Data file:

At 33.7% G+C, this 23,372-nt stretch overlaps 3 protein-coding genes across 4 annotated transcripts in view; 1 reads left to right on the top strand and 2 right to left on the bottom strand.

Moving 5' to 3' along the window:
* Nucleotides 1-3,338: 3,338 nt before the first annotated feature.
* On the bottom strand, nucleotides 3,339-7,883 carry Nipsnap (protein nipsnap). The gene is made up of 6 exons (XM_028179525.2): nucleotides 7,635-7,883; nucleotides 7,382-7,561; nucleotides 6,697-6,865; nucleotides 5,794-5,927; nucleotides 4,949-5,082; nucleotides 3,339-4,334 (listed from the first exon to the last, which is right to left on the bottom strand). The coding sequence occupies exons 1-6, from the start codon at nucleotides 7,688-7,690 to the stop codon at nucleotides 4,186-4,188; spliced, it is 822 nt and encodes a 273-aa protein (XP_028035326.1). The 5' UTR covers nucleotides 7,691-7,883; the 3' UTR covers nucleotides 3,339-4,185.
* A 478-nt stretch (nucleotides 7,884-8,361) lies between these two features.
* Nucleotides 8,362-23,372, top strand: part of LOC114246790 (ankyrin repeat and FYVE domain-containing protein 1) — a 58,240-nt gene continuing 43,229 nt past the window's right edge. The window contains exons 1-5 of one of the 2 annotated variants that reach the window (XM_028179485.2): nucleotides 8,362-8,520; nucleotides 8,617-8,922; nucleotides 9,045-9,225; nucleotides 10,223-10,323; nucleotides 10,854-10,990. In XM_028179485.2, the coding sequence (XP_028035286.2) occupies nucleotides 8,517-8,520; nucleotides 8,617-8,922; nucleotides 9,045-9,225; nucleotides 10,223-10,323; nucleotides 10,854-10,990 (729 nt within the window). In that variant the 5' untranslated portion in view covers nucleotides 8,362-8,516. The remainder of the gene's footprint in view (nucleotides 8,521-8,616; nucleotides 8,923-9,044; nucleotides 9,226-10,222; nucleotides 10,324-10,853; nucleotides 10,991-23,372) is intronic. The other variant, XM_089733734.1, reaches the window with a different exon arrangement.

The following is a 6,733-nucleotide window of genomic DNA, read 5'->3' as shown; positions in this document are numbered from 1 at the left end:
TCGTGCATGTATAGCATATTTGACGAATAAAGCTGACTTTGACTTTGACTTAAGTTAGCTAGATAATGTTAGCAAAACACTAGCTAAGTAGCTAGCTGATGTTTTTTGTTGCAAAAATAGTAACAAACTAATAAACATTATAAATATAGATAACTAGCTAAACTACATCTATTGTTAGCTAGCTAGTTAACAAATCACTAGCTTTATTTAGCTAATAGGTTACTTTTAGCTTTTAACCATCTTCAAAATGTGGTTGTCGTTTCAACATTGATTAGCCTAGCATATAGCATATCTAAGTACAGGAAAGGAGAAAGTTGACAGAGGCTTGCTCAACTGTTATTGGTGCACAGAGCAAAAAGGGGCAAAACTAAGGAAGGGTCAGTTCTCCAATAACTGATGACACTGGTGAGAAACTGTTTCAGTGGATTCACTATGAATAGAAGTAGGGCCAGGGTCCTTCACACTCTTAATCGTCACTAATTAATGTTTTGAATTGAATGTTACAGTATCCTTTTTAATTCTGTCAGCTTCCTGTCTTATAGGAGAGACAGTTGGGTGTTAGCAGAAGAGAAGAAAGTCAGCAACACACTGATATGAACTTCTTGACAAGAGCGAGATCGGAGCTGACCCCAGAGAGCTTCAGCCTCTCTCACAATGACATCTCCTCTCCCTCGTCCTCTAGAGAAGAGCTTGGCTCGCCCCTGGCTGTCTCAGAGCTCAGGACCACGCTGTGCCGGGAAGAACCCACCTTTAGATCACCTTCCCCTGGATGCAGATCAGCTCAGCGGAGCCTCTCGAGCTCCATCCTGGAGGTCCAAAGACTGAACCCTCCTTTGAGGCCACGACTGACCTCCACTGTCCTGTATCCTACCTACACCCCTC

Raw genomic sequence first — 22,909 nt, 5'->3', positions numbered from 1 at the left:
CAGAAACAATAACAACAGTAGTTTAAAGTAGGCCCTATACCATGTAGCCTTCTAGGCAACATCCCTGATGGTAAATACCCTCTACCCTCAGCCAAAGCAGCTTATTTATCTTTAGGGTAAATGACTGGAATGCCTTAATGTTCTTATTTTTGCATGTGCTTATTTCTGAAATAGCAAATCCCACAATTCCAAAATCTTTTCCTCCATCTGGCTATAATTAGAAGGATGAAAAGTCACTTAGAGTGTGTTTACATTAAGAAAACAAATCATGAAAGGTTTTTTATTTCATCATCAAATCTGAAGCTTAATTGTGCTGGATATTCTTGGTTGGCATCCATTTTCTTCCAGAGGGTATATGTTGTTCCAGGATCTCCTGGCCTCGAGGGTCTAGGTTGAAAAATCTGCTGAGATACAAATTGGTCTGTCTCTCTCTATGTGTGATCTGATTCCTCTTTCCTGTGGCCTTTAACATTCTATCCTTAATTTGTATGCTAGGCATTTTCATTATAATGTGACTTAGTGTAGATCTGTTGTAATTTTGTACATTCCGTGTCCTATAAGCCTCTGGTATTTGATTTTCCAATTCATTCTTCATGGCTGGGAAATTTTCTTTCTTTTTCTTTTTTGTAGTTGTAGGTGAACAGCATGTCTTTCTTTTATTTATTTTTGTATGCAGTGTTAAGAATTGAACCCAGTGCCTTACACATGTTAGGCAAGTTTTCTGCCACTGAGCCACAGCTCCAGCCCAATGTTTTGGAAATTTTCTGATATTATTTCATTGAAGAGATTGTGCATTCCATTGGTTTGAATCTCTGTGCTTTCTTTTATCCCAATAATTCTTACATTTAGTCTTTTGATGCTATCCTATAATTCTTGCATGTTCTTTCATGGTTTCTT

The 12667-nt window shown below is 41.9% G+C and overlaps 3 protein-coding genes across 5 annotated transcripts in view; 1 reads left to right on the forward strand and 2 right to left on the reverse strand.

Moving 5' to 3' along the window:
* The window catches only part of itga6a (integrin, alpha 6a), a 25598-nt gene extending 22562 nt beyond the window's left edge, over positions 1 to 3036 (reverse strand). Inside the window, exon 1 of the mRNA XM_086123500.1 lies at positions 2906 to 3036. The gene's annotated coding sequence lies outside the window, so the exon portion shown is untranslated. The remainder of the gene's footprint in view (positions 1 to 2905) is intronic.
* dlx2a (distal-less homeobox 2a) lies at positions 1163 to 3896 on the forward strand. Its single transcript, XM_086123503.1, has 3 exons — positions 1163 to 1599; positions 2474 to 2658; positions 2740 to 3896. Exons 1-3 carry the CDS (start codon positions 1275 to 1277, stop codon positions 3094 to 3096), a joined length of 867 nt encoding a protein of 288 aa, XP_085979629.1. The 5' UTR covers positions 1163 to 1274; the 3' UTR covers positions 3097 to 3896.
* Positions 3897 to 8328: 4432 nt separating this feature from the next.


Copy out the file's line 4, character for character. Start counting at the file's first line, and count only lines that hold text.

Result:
* On the bottom strand, nucleotides 3,339-7,883 carry Nipsnap (protein nipsnap). The gene is made up of 6 exons (XM_028179525.2): nucleotides 7,635-7,883; nucleotides 7,382-7,561; nucleotides 6,697-6,865; nucleotides 5,794-5,927; nucleotides 4,949-5,082; nucleotides 3,339-4,334 (listed from the first exon to the last, which is right to left on the bottom strand). The coding sequence occupies exons 1-6, from the start codon at nucleotides 7,688-7,690 to the stop codon at nucleotides 4,186-4,188; spliced, it is 822 nt and encodes a 273-aa protein (XP_028035326.1). The 5' UTR covers nucleotides 7,691-7,883; the 3' UTR covers nucleotides 3,339-4,185.